Article Text

G439 Mode of clinical presentation and delayed diagnosis of turner syndrome
  1. LJ Apperley1,
  2. U Das2,
  3. R Ramakrishnan2,
  4. P Dharmaraj2,
  5. J Blair2,
  6. M Didi2,
  7. S Senniappan2
  1. 1Paediatrics, Mid Cheshire Hopsital NHS Foundation Trust, Leighton, UK
  2. 2Paediatrics, Alder Hey Children’s Hospital, Liverpool, UK


Background Early diagnosis of girls with Turner syndrome (TS) is essential to provide timely intervention and support. The screening guidelines for TS suggest karyotype evaluation in patients presenting with short stature, webbed neck, lymphoedema, coarctation of aorta or > two dysmorphic features (nail dysplasia, high arched palate, short fourth metacarpal or strabismus).

Objectives The aim of the study was to determine the age and clinical features at the time of presentation to identify potential delays in diagnosis of TS.

Methods Retrospective data on age at diagnosis, reason for karyotype analysis and presenting clinical features was collected from the medical records of 67 girls with TS.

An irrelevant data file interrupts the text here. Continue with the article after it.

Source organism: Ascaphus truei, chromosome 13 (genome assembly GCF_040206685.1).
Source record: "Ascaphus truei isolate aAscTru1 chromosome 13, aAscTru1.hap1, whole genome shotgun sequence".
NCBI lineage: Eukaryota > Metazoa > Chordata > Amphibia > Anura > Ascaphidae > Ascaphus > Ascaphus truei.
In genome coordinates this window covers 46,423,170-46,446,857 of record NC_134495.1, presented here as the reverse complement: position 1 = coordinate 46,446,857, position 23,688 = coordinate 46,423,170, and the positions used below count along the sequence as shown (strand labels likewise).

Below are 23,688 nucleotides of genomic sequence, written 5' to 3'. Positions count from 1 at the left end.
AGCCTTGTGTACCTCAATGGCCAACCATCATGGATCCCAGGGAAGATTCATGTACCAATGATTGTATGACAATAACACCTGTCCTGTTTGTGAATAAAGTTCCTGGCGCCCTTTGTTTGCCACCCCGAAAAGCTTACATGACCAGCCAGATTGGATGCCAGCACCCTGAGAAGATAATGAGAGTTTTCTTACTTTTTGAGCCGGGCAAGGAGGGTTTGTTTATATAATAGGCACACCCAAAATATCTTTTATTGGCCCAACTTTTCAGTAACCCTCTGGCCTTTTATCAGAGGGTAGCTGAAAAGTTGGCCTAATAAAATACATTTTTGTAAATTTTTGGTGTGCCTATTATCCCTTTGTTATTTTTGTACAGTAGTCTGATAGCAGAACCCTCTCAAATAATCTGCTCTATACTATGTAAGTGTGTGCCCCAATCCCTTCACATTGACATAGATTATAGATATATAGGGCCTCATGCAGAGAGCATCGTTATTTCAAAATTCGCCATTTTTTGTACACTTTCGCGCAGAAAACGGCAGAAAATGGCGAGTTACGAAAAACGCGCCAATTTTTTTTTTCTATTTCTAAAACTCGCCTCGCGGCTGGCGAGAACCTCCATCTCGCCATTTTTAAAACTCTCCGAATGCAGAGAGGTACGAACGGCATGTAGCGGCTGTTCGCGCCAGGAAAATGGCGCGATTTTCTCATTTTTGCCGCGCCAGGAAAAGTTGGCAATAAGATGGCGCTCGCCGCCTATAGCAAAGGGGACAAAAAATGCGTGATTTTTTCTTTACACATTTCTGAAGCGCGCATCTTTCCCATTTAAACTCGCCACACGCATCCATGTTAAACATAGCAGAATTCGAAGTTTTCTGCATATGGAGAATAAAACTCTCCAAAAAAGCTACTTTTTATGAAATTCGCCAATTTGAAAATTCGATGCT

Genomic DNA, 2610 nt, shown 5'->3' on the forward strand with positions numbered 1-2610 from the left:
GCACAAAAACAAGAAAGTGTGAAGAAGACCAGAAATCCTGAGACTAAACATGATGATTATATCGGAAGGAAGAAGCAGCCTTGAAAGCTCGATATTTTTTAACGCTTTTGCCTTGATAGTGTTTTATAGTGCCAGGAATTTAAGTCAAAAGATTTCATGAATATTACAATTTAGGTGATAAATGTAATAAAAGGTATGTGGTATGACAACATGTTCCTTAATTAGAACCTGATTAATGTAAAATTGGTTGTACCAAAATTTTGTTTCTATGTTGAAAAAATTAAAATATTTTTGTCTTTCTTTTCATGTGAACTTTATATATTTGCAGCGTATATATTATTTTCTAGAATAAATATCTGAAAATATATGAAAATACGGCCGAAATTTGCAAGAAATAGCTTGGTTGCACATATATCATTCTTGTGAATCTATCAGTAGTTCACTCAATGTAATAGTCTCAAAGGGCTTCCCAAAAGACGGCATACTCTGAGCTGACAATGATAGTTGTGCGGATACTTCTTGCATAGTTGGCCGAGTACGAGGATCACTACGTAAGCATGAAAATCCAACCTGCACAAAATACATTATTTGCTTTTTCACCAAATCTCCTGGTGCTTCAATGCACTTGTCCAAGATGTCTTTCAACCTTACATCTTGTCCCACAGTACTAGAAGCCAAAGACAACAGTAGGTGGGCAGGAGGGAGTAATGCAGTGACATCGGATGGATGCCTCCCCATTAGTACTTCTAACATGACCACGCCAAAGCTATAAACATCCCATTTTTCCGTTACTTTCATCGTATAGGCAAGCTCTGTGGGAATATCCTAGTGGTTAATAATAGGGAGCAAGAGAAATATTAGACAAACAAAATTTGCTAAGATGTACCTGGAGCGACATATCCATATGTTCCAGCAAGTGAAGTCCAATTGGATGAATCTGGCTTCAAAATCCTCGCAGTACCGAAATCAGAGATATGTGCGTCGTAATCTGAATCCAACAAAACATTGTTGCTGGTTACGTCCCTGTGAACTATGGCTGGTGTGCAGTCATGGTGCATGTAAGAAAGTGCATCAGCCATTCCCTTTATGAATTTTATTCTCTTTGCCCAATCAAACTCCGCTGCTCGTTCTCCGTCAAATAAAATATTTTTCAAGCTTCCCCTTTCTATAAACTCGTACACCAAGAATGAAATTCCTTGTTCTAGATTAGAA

Results The mean age of diagnosis was 5.89 (±5.3) years and ranged from prenatal to 17.9 years. 10% were diagnosed antenatally, 16% in infancy, 54% in childhood (1–12 years) and 20% in adolescence (12–18 years). Only 42% of girls were diagnosed before 5 years of age. Lymphoedema (27.3%) and dysmorphic features (27.3%) were the main signs that triggered screening in infancy. Short stature was the commonest presenting feature in both childhood (52.8%) and adolescent (38.5%) years. 23% were screened because of delayed puberty and 15% due to irregular periods in the adolescence. At least 12% of girls fulfilled the criteria for earlier screening but were diagnosed only at a later age (mean age= 8.78 years). The actual duration of delay in children presenting with short stature could not be ascertained due to lack of height measurements prior to seeking specialist opinion. The karyotype for each patient was also analysed. 13.4% of patients had classical 45XO karyotype and 52.3% of girls had a variant karyotype (mosaic pattern etc). The mean age of diagnosis for both groups was 5.3 years.

Conclusion Majority of girls with TS were diagnosed only after the age of 5 years. Short stature triggered evaluation for most patients diagnosed in childhood and adolescence. Lack of community height-screening programme and lack of awareness could have led to potential delays in diagnosing TS. New strategies for earlier detection of TS are needed.

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